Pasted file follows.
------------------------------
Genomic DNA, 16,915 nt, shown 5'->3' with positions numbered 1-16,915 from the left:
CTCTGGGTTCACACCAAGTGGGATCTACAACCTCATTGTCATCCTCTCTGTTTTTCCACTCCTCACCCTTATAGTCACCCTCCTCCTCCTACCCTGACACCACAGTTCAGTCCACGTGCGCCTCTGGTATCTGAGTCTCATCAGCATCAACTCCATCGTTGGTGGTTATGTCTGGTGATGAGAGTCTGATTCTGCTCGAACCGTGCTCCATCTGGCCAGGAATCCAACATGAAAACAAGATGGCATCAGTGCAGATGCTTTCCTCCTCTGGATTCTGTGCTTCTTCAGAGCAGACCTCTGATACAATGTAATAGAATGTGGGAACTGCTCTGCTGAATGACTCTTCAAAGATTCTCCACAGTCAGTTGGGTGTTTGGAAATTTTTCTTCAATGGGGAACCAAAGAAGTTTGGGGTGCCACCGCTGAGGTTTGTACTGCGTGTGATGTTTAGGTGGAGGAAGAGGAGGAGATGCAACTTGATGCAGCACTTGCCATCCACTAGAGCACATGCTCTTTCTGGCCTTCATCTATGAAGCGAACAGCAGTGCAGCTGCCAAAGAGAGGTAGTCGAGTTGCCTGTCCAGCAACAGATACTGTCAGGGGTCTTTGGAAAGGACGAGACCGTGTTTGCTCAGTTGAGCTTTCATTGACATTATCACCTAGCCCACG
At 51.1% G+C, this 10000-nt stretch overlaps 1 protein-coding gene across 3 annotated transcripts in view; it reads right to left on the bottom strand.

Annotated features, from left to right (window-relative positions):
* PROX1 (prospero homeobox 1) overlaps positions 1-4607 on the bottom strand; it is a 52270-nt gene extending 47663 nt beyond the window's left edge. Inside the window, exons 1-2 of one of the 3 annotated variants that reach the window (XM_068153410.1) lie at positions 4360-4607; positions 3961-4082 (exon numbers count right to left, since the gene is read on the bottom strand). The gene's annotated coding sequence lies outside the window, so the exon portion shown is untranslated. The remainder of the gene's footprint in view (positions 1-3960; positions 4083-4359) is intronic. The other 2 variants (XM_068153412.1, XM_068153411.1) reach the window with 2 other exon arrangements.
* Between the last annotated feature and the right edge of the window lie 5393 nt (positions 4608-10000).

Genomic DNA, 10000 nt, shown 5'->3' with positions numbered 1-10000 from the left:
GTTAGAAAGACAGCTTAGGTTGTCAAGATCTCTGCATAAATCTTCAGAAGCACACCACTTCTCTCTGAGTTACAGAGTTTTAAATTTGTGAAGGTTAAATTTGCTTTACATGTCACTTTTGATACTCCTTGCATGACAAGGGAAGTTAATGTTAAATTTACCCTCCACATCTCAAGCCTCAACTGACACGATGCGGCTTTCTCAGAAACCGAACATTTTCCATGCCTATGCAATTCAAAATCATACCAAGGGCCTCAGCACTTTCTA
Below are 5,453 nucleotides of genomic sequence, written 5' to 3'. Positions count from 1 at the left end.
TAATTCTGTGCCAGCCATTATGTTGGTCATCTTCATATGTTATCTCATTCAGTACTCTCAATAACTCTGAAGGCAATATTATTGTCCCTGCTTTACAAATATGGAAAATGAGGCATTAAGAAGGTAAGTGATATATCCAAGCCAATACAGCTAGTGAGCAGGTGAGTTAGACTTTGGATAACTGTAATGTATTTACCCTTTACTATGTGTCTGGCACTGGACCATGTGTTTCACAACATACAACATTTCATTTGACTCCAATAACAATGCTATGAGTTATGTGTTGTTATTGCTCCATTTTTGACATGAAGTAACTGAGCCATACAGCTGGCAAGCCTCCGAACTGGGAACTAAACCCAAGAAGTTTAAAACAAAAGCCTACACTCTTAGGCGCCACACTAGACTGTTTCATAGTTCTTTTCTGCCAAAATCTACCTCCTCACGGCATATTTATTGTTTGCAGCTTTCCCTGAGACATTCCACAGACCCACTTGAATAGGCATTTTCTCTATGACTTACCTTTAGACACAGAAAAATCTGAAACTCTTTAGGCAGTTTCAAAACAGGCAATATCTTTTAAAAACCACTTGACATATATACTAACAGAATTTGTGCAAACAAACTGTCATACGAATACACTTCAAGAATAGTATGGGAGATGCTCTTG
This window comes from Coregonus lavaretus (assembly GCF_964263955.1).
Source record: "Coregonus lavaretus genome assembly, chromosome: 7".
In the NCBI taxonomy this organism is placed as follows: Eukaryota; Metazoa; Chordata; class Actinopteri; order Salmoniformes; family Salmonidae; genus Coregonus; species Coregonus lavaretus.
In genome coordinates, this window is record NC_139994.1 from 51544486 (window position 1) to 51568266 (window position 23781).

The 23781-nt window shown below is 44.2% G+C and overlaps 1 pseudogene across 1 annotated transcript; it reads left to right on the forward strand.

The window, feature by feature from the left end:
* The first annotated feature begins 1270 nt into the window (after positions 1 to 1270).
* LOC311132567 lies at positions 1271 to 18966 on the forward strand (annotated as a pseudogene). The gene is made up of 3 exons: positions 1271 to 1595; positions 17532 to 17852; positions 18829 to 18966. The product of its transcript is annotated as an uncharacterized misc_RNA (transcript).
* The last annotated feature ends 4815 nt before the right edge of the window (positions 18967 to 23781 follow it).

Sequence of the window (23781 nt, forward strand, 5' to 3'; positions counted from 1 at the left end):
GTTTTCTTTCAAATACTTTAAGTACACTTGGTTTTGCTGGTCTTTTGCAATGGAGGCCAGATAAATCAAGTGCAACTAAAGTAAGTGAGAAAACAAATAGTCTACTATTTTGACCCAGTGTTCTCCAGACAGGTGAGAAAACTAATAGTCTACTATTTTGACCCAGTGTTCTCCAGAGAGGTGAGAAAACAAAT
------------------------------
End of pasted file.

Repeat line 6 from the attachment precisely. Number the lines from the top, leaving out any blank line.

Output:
* Between the last annotated feature and the right edge of the window lie 5393 nt (positions 4608-10000).